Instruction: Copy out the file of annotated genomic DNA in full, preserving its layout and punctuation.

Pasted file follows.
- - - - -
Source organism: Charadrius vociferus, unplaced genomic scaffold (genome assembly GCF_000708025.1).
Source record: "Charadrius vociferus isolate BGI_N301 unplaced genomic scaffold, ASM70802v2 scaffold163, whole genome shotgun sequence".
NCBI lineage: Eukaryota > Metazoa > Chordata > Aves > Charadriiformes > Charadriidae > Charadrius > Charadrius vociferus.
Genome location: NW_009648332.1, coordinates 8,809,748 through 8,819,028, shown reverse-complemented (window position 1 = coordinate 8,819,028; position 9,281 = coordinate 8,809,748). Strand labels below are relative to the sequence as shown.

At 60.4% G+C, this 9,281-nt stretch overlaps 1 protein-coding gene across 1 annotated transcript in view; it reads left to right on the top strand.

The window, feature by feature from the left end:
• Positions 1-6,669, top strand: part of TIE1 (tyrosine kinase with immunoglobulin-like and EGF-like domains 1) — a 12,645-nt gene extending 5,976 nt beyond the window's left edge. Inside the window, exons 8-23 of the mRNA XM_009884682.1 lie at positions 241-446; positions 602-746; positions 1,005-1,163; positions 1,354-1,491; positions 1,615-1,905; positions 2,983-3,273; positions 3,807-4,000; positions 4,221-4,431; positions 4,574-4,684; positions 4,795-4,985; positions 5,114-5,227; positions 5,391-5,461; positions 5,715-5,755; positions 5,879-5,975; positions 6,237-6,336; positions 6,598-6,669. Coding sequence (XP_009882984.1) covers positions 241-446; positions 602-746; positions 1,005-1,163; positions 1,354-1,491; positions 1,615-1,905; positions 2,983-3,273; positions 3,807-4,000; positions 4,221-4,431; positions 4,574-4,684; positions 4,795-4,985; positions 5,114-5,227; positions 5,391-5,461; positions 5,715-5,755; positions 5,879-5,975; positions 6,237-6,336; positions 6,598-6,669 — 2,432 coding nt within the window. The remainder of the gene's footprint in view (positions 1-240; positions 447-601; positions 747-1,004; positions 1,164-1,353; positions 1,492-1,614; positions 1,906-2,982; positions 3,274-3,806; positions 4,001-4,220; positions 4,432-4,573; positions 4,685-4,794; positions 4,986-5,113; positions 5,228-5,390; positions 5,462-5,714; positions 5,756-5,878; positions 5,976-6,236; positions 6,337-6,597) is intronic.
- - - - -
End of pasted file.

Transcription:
Source organism: Charadrius vociferus, unplaced genomic scaffold (genome assembly GCF_000708025.1).
Source record: "Charadrius vociferus isolate BGI_N301 unplaced genomic scaffold, ASM70802v2 scaffold163, whole genome shotgun sequence".
NCBI lineage: Eukaryota > Metazoa > Chordata > Aves > Charadriiformes > Charadriidae > Charadrius > Charadrius vociferus.
Genome location: NW_009648332.1, coordinates 8,809,748 through 8,819,028, shown reverse-complemented (window position 1 = coordinate 8,819,028; position 9,281 = coordinate 8,809,748). Strand labels below are relative to the sequence as shown.

At 60.4% G+C, this 9,281-nt stretch overlaps 1 protein-coding gene across 1 annotated transcript in view; it reads left to right on the top strand.

The window, feature by feature from the left end:
• Positions 1-6,669, top strand: part of TIE1 (tyrosine kinase with immunoglobulin-like and EGF-like domains 1) — a 12,645-nt gene extending 5,976 nt beyond the window's left edge. Inside the window, exons 8-23 of the mRNA XM_009884682.1 lie at positions 241-446; positions 602-746; positions 1,005-1,163; positions 1,354-1,491; positions 1,615-1,905; positions 2,983-3,273; positions 3,807-4,000; positions 4,221-4,431; positions 4,574-4,684; positions 4,795-4,985; positions 5,114-5,227; positions 5,391-5,461; positions 5,715-5,755; positions 5,879-5,975; positions 6,237-6,336; positions 6,598-6,669. Coding sequence (XP_009882984.1) covers positions 241-446; positions 602-746; positions 1,005-1,163; positions 1,354-1,491; positions 1,615-1,905; positions 2,983-3,273; positions 3,807-4,000; positions 4,221-4,431; positions 4,574-4,684; positions 4,795-4,985; positions 5,114-5,227; positions 5,391-5,461; positions 5,715-5,755; positions 5,879-5,975; positions 6,237-6,336; positions 6,598-6,669 — 2,432 coding nt within the window. The remainder of the gene's footprint in view (positions 1-240; positions 447-601; positions 747-1,004; positions 1,164-1,353; positions 1,492-1,614; positions 1,906-2,982; positions 3,274-3,806; positions 4,001-4,220; positions 4,432-4,573; positions 4,685-4,794; positions 4,986-5,113; positions 5,228-5,390; positions 5,462-5,714; positions 5,756-5,878; positions 5,976-6,236; positions 6,337-6,597) is intronic.